A "briefer" screening tool is the 9-item Problem Gambling Index. It assesses low-risk, moderate-risk and problem gambling within the past 12 months and is increasingly used in prevalence surveys around the world, the study authors note.

Briefer still is the 3-item NODS-CLiP tool, which addresses problems of loss of control, lying, and preoccupation (CLiP) and has shown "excellent" sensitivity and specificity for gambling problems in US community samples, the study authors note. It asks the following:

  • Have you ever tried to stop, cut down, or control your gambling?

  • Have you ever lied to family members, friends, or others about how much you gamble and how much money you lost on gambling?

  • Have there ever been periods lasting 2 weeks or longer when you spent a lot of time thinking about your gambling experiences or planning out future gambling ventures or bets?

Positive responses to any 1 item indicate a likely problem or pathological gambling and the need for further assessment.

Comorbidity Common

Research during the past 2 decades has identified a certain general demographic group at risk for gambling problems. They are young males of nonwhite ethnic origin and low socioeconomic status who are divorced or separated.

But it may depend on the type of gambling, Dr. Hodgins and colleagues say. For example, sports gamblers tend to be young men with high rates of addiction comorbidity, whereas slot machine gamblers tend to be older women with higher rates of psychiatric comorbidity and later onset of gambling.

Comorbidity is common in people with gambling disorders. For example, pathological gamblers have about a 4-fold increased risk for alcohol abuse and mood disorders and a 5- to 6-fold increased risk for drug abuse, the study authors note.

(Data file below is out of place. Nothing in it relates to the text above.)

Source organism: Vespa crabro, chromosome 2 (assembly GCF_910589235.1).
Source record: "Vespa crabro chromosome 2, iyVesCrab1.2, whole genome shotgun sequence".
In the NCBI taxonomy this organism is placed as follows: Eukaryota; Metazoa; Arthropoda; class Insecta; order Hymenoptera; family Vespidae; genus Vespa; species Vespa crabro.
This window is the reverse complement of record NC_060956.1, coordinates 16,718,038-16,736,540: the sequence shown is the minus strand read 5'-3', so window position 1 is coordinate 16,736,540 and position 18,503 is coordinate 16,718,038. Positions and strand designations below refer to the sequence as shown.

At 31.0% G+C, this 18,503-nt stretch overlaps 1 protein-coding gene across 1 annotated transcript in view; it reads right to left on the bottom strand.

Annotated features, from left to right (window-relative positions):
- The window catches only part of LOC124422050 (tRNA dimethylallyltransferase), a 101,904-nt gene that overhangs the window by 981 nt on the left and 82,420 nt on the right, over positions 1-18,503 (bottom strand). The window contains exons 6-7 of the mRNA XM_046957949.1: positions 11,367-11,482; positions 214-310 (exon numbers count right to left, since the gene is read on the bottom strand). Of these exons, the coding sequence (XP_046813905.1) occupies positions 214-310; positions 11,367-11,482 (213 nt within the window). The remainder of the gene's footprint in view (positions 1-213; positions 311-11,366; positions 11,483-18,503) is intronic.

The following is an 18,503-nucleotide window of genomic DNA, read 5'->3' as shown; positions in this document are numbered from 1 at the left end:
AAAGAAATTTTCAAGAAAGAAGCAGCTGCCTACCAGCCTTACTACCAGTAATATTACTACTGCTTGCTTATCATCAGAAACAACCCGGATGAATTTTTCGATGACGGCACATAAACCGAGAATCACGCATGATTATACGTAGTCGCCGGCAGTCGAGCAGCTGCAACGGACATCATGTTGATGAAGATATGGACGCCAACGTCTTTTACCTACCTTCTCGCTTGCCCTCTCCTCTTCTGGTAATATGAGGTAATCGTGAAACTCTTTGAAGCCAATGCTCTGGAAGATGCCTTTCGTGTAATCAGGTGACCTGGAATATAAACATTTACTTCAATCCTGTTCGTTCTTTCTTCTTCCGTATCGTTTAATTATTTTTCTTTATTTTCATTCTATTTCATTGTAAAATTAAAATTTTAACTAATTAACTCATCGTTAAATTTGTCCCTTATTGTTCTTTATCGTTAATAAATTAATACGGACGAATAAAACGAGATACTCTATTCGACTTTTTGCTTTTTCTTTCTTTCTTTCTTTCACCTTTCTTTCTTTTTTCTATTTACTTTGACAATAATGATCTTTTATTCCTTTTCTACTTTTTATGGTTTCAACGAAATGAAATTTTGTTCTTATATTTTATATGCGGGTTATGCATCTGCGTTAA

"How concurrent disorders should be addressed in gambling treatment is not well understood and has not been empirically studied,” they point out.

Shame and Denial

Mainly due to shame, denial, and a desire to handle the problem themselves, only about 1 in 10 problem gamblers seeks treatment, Dr. Hodgins and colleagues report. Efforts, they say, are needed to get more people into treatment, such as public awareness and antistigma campaigns.

"Several distinct treatment approaches have been favorably evaluated, such as cognitive behavioral and brief treatment models and pharmacological interventions," the researchers note. "Although promising, family therapy and support from Gamblers Anonymous are less well empirically supported."

Although "substantial progress" has been made in identifying and treating gambling disorders, "this evolution warrants, and is likely to encourage, more innovative research into gambling disorders and its translation into clinical progress," they conclude.

Dr. Hodgins receives research funding from the Alberta Gaming Research Institute, the Ontario Problem Gambling Research Institute, the New Zealand Ministry of Health, and the Nova Scotia Research Foundation. The original article contains a complete list of author disclosures.

Lancet. Published online May 19, 2011. Abstract